Kurt Hallead -- RBC -- Analyst

Great, appreciate that. And the other commentary that I think Roddie just talked about of having contract extensions for some of these ultra-deepwater ships that previously have been running about cash break even. What I'm really trying to get a feel for here is, as you look out at potential contracting opportunities whether they late 2020 or into 2021. It appears to me that the ultra-deepwater rate structure -- the discussion should start somewhere between $250,000 and something over $400,000 a day. Can you just kind of dial me back if needed or how do you see things evolving with respect to contracts for that 2020-2021 time period?

Jeremy D. Thigpen -- President and Chief Executive Officer

So we have -- I wouldn't dial you back and what I would say is we have two proxies out there, if you will. So, if you look at the harsh environment market, we saw over a nine-month period dayrates move from about $150,000 to $300,000 a day plus bonuses for the highest-end assets. So, what Roddie was saying about the ultra-deepwater market, if you look at the those really high-end assets with the high hook load capacity, we think you could see similar movement in day rate, maybe it's not quite that fast maybe it is. So, what you're thinking about -- it's not out of realm of possibility, just based on recent data that we've available to us in the harsh environment market.

The other data point I would address you to or direct you to is the recent signing of the 20k rig with Chevron. So, if you look at that rig and you back out the 20,000-psi blow-out preventers, and you kind of back that out of the dayrate, you're looking at a dayrate somewhere between $350,000 to $375,000 a day for a premium seventh-gen rig with 15,000-psi and that's a -- starting date in 2021. So, I mean our customers have the advantage right now, there's no doubt about that.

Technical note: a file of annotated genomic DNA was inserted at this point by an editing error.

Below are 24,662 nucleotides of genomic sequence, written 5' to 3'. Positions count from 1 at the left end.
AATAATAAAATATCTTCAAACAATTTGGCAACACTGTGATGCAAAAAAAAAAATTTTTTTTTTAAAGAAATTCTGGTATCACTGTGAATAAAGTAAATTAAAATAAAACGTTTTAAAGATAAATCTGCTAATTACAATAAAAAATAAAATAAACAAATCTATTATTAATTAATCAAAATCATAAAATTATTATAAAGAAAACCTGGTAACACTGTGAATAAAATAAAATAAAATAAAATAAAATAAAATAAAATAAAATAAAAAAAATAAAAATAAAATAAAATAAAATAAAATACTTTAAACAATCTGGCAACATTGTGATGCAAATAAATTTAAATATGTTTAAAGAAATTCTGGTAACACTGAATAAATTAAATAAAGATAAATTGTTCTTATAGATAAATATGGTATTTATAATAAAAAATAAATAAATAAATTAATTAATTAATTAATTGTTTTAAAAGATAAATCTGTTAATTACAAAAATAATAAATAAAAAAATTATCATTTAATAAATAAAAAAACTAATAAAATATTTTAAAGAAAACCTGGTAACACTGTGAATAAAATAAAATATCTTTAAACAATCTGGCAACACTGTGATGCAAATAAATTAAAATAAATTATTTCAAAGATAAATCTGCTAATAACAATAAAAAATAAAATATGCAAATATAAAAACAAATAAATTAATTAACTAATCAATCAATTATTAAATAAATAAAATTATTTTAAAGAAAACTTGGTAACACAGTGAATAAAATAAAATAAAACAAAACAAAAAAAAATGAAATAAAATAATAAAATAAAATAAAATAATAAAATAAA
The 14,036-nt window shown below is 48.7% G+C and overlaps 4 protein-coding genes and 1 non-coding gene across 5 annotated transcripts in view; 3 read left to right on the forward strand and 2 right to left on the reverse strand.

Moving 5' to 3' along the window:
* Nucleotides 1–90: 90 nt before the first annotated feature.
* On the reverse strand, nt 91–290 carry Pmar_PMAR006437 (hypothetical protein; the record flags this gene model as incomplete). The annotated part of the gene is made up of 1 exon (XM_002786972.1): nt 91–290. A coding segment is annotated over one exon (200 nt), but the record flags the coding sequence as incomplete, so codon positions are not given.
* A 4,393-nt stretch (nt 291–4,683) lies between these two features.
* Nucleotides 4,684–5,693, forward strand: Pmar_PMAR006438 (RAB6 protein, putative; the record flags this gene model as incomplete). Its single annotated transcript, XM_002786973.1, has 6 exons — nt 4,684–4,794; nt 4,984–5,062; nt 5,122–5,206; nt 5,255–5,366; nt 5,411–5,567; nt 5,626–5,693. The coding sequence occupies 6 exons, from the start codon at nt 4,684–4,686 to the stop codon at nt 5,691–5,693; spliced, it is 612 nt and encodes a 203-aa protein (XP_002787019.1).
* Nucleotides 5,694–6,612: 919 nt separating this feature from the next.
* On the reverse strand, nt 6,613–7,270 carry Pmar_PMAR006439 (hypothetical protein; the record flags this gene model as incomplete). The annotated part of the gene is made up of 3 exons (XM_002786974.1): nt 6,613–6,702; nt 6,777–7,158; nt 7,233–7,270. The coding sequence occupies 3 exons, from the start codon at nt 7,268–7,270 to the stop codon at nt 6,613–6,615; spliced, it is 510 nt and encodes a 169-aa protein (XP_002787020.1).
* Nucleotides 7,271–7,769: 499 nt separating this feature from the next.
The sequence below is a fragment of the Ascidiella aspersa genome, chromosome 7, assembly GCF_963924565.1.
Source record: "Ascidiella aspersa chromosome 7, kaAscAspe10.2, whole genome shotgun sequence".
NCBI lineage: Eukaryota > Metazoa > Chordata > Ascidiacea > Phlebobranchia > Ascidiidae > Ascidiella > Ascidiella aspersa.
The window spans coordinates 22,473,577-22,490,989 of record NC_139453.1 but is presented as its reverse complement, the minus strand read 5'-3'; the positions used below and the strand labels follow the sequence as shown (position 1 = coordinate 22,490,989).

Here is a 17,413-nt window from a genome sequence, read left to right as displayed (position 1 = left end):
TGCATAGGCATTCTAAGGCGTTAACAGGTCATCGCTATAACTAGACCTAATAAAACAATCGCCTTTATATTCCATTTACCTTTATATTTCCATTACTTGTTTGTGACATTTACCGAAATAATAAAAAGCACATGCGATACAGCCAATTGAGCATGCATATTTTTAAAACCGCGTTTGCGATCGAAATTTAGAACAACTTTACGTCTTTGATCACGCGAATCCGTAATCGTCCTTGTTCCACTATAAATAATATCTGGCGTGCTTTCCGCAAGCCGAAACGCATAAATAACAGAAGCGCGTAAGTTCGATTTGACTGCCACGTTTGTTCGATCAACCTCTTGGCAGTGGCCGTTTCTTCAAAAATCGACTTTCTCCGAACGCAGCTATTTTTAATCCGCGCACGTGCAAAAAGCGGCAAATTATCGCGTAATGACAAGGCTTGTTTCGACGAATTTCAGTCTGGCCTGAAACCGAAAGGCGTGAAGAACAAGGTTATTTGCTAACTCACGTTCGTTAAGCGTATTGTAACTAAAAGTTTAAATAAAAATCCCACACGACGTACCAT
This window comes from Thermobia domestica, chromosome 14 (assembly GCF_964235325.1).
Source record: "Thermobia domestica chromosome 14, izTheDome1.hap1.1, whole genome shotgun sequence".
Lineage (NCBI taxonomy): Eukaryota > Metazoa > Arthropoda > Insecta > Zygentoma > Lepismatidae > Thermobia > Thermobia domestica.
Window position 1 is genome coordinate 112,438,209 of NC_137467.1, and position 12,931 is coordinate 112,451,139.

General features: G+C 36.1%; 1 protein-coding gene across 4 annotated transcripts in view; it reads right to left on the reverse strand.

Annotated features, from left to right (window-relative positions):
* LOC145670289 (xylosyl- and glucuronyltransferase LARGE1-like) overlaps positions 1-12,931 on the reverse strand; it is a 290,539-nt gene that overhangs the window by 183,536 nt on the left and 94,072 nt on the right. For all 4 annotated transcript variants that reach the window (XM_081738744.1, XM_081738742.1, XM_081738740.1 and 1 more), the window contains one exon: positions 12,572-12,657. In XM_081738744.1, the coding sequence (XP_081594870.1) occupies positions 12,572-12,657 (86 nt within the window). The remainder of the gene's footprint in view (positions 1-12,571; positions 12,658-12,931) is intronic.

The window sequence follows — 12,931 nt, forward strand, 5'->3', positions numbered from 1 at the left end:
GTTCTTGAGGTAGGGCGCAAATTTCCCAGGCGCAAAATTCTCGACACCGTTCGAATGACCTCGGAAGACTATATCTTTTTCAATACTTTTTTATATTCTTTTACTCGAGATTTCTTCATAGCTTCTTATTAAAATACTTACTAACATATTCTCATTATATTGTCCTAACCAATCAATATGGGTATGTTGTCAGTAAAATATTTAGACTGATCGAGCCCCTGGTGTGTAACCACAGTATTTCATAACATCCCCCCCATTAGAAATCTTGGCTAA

So, in Chevron's mind, I can't speak for them but you would say listen a $360,000 $375,000 dayrate on a premium ultra-deepwater rig in 2021, they think they're getting a discount at $350,000 to or $375,000 a day and so I think that bodes well in terms of thinking about day rates. So, I can't tell you what day rates are going to be but we do have some data points out there that would point to somewhere in the neighborhood that you're talking about.

Kurt Hallead -- RBC -- Analyst

Hey, that's great color. Thanks so much. Appreciate that Jeremy.

Operator

Our next question comes from Scott Gruber of Citigroup. Please go ahead.

Scott Gruber -- Citigroup -- Analyst

Yes. Good morning. I wanted to start with a question on the Norge. Jeremy, how are you thinking about the possibility of buying out the remaining interest in the rig? And if you think that's likely, can you comment on the timing. Is that this year, next year?

Jeremy D. Thigpen -- President and Chief Executive Officer

I mean, I think ultimately that's the end game, but I think we're going to need to see another fairly healthy contractor extension behind the current one before we make that decision. But, I think both parties in the joint venture agree that, that ultimately market conditions support it, that Transocean will ultimately own that rig outright.

Scott Gruber -- Citigroup -- Analyst

Got it. And just following Kurt's question on the face of demand recovery, Brazil seems to be a key region in terms of the outlook for demand recovery here, with Petrobras now adding some more rigs and the majors pick up on a number of new plots. Can you just comment on the Brazilian floater count specifically, where you think that could end now at the end of 2019 end of 2020 end of 2021, if you want to go out that far. Kind of, how do you think about Brazil specifically?

Jeremy D. Thigpen -- President and Chief Executive Officer